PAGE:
Welcoming our New Neighbors at The Expo!

Welcoming our New Neighbors at The Expo!

In June, a large group of families made their way to Portland, ME seeking asylum, traveling by bus from San Antonio, Texas. This was the last leg of a very long journey, taking them from their home countries of Angola and Democratic Republic of Congo (DRC) where they fled violence and oppression.

Meet Our Neighbors: Carole Reid

A New Home

On bread distribution days, thousands of sullen-faced men in overcoats shuffled along the sidewalks. Many collected their free bread and withdrew to their shanty towns—the cramped villages of tin and plywood shacks they called home. It was 1934 and New York City was fracturing under the weight of the Great Depression. 

This was the world into which Carol was born. She was an only child in a Brooklyn home plagued by alcoholism. The forecast for her future was bleak. Her father, cognizant of this fact, made a decision. He traveled to a quiet town in Pennsylvania called Seltzer City. There, he left the two-year-old Carol with her maternal grandmother and went home to Puerto Rico. Carol never saw him again.

Growing Up

Seltzer City was one of those charming little towns that radiated “America.” Its blacktop streets were graced by a few grocery stores, an elementary school, and the neighborhood kids who played outside until curfew. When the local grocer would get shipments of Dubble Bubble gum, all of the local kids would line up for a free piece. “If the owner liked you, he might slip you two pieces,” recalls Carol. “And we had to save the foil for the war effort. That was a big thing during the war.” Even in Seltzer City, the Second World War loomed large. Carol remembers the tragedy of Roosevelt’s death and the town’s subsequent patriotic elation when the war ended. 

Carol and I sit in one of the Root Cellar’s Portland offices. She smiles as she lets her mind wander back to Seltzer City and the warm memories of being raised by her grandmother and her mother’s siblings. Carol’s aunts and uncles all lived nearby, so her fifteen cousins became her brothers and sisters. “I just had a wonderful childhood. I loved it.”


Career aspirations eventually drew Carol back to New York. There, she lived with her mother and aunts. At work, she met a former Navy man named Dick. They fell in love and eventually married. When the time came to move out of New York and settle down, the couple felt torn between Pennsylvania and Maine. They reached a literal crossroads as they drove out on the highway. Carol says it was, “This way to Pennsylvania, this way to Maine. And Dick turned right to Maine.” In Scarborough, she and Dick bought a home and had children. 

Over the years, Carol worked a number of administrative jobs, including a temporary position as Billy Graham’s office administrator. While she was quite involved in her own church, Carol says she felt God pulling her toward a small building on Washington Ave.

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The Root Cellar

Carol initially feared coming to Munjoy Hill, which had a reputation for crime. One of The Root Cellar’s lead organizers, Pat Iriana, told her, “Carol, any car that parks in this area to go to The Root Cellar, they will not touch it.” Even then, the value of the organization was clear. “Pat organized suppers here, she set up dental services. We had clothing distribution right on the sidewalk.”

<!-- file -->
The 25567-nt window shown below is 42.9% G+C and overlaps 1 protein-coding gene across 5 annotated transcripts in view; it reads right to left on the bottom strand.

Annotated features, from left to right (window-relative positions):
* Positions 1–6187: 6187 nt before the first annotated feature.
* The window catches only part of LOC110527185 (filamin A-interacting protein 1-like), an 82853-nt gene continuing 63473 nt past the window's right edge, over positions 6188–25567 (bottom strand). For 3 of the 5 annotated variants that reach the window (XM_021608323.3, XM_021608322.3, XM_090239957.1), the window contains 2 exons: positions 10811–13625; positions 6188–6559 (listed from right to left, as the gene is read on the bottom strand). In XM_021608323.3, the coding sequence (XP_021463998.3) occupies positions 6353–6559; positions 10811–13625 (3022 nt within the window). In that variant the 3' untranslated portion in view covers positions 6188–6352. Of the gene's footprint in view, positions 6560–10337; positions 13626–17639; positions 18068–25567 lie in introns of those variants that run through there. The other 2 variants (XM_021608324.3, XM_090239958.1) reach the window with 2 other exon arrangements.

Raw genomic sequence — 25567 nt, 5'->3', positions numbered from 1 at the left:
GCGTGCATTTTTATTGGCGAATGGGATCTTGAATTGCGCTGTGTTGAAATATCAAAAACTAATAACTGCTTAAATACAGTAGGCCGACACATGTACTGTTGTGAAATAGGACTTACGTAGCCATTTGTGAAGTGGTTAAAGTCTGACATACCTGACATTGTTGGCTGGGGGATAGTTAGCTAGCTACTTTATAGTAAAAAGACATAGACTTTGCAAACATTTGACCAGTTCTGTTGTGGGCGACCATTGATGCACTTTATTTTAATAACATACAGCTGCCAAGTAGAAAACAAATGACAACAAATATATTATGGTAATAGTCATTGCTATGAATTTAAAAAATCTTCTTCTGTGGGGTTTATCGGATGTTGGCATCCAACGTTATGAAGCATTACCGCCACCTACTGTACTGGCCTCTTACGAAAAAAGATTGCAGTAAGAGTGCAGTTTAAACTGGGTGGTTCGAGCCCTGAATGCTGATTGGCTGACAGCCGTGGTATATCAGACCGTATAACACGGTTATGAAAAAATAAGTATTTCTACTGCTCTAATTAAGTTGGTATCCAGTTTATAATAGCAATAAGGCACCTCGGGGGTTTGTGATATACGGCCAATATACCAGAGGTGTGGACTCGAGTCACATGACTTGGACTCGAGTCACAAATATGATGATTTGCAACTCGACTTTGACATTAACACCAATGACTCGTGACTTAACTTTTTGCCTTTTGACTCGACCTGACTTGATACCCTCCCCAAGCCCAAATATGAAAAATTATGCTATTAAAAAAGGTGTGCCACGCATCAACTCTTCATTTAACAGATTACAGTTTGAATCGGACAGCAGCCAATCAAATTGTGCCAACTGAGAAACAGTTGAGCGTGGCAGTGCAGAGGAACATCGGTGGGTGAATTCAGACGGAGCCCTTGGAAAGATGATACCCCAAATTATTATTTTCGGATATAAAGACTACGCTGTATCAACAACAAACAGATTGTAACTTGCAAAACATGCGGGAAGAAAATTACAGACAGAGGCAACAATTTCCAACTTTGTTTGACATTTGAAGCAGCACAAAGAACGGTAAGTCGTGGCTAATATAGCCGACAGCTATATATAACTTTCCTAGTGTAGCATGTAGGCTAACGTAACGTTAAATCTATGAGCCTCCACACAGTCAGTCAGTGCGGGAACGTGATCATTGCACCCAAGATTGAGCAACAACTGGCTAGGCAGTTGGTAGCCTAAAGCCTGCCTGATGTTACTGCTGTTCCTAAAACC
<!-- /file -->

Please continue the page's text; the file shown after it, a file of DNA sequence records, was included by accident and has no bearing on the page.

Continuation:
It seemed The Root Cellar interrupted the harsh realities of the outside world with moments of healing and hope. She recalls the staff joining hands on the sidewalk and singing “God Bless America” on September 11th. She even remembers the first refugee to arrive in Kennedy Park. She had come from Africa with her children, and Carol says the sentiment in the community was, “They’re all moving in now, they’re gonna take our jobs.” This distrust turned into harassment. “The woman would be outside on her porch, just watching her kids, and the neighborhood women would throw stones at her, they would call her names, they would punch her.”

She turned to The Root Cellar for help. Pat resolved to have the woman speak up at the next Ladies’ Breakfast. “She told the story of why she’s here. They were killing people [in her country]— killing Christians. Those neighborhood women got up and hugged her that day. And that was the end of that discrimination against her.” To this day, the refugee woman calls Carol “Mom” and her kids call her “Grandma.” 

Carol reminisces about a few other stories that still hold a place in her heart. “I love these people.” From donating winter clothes to poor immigrants to helping Pat set up a fashion show for the neighborhood women, Carol seems to cherish the ability to make others feel comfortable and special.

She last revisited all of these memories when she went to see Pat before she passed away, only a few months ago. “Pat’s daughter invited us to see her two weeks before God took her home.” The doctor advised against having visitors, but Carol says the meeting gave her some closure on a wonderful friendship. “She remembered everything from long ago. We just laughed so much.”

We start to wrap up the interview. Dick is outside, waiting in the car for Carol. She leaves me with some final thoughts on The Root Cellar. “I just treasure the love, the laughter shared, the joy, blessings, and the friendships formed. We shed tears of sadness, and tears of happiness.”

*Chris Feely is a Cornell history grad who likes working with immigrants, listening to stories, and writing.